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A close-up of a newly opened delphinium flower (Summer 2013).

Monday, March 21, 2011

Are You Happy? Part II

Happiness cannot be traveled to, owned, earned, worn or consumed. 
Happiness is the spiritual experience of living every minute 
with love, grace and gratitude.

- Denis Waitley

I will continue to synthesize the characteristics of happy people based on Henry Cloud's book, The Law of Happiness. In Part I, I discussed about happy people being givers, not being lazy about happiness, not waiting for someday, have goals to pursue, are fully engaged and connected.

Below, I have summarized the rest of the characteristics of happy people:

Happy people don't compare themselves. You are unique, with your own gifts, talents, and horsepower. To compare yourself with anyone is like comparing apples and oranges. Happy people pay less attention to how others are doing and pay more attention to their life and how to make it better. They get inspiration from other people but take ownership of their life, their looks, their talents, their genes, their chemistry, hormone levels, and personality. 

Happy people think well. Two people can have the same experience but one calls it quits and the other reaches the goal. Why? Happy people do not take rejection and failure personally but believe in the future. One of the most documented realities in psychological research is that your thinking affects your moods, anxiety levels, performance, and well-being. Every single day, happy people are thinking thoughts that help them to be happy, and unhappy people do the opposite.

Happy people are grateful. One of the most powerful findings in psychology is that people who are grateful and practice gratitude regularly have significantly different levels of happiness than those who don't. Happy people are able to transition from being devastated to thriving as a result of practicing gratitude. When we are thankful and when we express it to others, we are happier. Research show that grateful people have less emotional and psychological ailments. Also, they show more relational capacities and are less envious and less materialistic.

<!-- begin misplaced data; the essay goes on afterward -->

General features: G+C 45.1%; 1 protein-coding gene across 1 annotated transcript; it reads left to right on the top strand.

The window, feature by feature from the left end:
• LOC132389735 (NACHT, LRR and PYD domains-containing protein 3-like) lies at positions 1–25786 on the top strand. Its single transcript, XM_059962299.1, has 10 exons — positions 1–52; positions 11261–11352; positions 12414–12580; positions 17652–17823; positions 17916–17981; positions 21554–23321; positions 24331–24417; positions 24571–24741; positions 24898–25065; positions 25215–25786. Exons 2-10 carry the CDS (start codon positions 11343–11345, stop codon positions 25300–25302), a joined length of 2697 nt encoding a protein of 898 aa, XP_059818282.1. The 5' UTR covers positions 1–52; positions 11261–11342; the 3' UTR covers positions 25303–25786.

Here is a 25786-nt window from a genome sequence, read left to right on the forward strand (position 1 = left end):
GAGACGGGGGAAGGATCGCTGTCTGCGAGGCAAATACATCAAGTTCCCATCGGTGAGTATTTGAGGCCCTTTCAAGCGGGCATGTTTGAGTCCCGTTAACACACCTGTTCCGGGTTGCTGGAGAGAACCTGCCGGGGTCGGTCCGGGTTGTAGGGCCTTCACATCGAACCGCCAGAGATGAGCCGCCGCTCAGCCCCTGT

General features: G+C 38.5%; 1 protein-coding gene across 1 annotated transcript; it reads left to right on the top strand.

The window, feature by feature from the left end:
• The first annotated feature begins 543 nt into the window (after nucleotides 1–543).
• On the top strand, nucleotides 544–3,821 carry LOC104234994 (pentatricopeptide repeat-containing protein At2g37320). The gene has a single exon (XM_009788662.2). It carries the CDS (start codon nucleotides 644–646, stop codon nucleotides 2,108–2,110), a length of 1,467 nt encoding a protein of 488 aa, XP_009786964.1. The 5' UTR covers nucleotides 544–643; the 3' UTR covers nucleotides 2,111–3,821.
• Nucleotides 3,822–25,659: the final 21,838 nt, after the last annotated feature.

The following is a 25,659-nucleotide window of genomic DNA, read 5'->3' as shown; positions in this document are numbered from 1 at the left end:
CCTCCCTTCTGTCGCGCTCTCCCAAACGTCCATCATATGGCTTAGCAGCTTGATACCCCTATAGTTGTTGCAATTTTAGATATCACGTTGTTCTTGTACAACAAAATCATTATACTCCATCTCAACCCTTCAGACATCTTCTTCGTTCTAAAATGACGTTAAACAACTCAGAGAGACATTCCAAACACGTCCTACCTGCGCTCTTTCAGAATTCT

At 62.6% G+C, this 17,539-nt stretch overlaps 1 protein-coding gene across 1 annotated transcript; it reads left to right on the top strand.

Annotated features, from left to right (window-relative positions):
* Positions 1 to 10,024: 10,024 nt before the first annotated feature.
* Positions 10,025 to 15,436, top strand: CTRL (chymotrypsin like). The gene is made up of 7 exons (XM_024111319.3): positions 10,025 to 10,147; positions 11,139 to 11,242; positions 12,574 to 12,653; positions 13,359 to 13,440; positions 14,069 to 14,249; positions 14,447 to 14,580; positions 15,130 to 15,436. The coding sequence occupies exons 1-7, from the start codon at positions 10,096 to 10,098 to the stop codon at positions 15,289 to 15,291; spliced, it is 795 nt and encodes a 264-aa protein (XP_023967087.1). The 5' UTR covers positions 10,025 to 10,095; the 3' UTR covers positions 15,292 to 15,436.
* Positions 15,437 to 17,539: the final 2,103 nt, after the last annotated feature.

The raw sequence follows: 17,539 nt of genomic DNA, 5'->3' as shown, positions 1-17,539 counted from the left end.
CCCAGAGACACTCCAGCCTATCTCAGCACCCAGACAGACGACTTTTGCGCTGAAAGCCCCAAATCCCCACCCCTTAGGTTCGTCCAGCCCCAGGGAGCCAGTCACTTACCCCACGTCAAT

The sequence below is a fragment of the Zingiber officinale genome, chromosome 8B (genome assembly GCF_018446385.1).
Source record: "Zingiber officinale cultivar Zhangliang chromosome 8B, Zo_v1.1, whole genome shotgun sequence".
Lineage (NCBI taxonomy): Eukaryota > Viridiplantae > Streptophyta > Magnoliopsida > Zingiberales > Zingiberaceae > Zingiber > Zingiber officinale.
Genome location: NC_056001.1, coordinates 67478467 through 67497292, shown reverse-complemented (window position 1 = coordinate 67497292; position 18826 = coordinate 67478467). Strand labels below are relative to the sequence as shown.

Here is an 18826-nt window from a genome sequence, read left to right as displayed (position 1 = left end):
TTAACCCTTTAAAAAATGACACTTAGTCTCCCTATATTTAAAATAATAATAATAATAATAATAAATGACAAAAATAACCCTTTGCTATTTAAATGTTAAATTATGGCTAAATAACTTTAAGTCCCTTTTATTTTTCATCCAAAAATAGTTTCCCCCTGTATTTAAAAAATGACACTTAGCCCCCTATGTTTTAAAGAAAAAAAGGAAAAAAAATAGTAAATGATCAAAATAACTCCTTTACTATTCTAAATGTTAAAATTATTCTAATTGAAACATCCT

Happy people have boundaries. Research indicates that if you don't allow people to control you, abuse you, or mistreat you, you will be happier (read Lyubomirsky, 2008). Having boundaries means that you set limits on what you will and will not allow in your life. In psychology, it is called "locus of control"--when you are in control of your situation and of your life. In terms of boundaries, it means you don't allow other people's control, manipulation, irresponsibility, or even abuse to be in charge of your life.

Happy people forgive. It does not mean reconciling with and trusting people again who have wronged you. Forgiveness is defined as "canceling a debt," meaning people who have hurt you no longer owe you anything, because you have let go of the offense. Evidence from research affirms that when you forgive others, you are the biggest beneficiary--you will not be walking around with a lot of resentment, anger, and a head full of negative thoughts over an event in the past or towards a person who has hurt you. Happy people have an ability to forgive and move on after being hurt, breaking the cord between them and a past hurtful event. Forgiveness only takes one person--you.

Happy people have a calling. Researchers have identified three kinds of people: those who see their work as a "job," with its main purpose being to provide a living; those who see their work as a "career," with the purpose of advancement upward on a path; and those who see their work as a "calling," with the higher purpose of contributing to a larger good and for the intrinsic benefit and experience of the work itself (Bellah, Madsen, Sullivan, Swidler, & Tipton, 1986). Our calling has to do with using our gifts and passions to helping others and bettering the world. Happy people go inside the treasure chest of their heart and find what they really love doing, which brings them fulfillment and enjoyment. 

Happy people have faith. Happiness researcher Sonia Lyubomirsky finds that religious people are happier, healthier, and recover better after traumas than non-religious people. Numerous other studies have shown the positive relationship of faith to physical health and longevity (Carr, 2004). Faith and seeing God as a partner in coping with life has been shown to help depression and lower suicide rates (Pargament, 2001). When we are grounded in our relationship with God, we can face whatever happens with optimism.


Nest week, I will be writing more about happiness, in Are You Happy? Part III.

Meanwhile take care of yourself and learn how to be happier.

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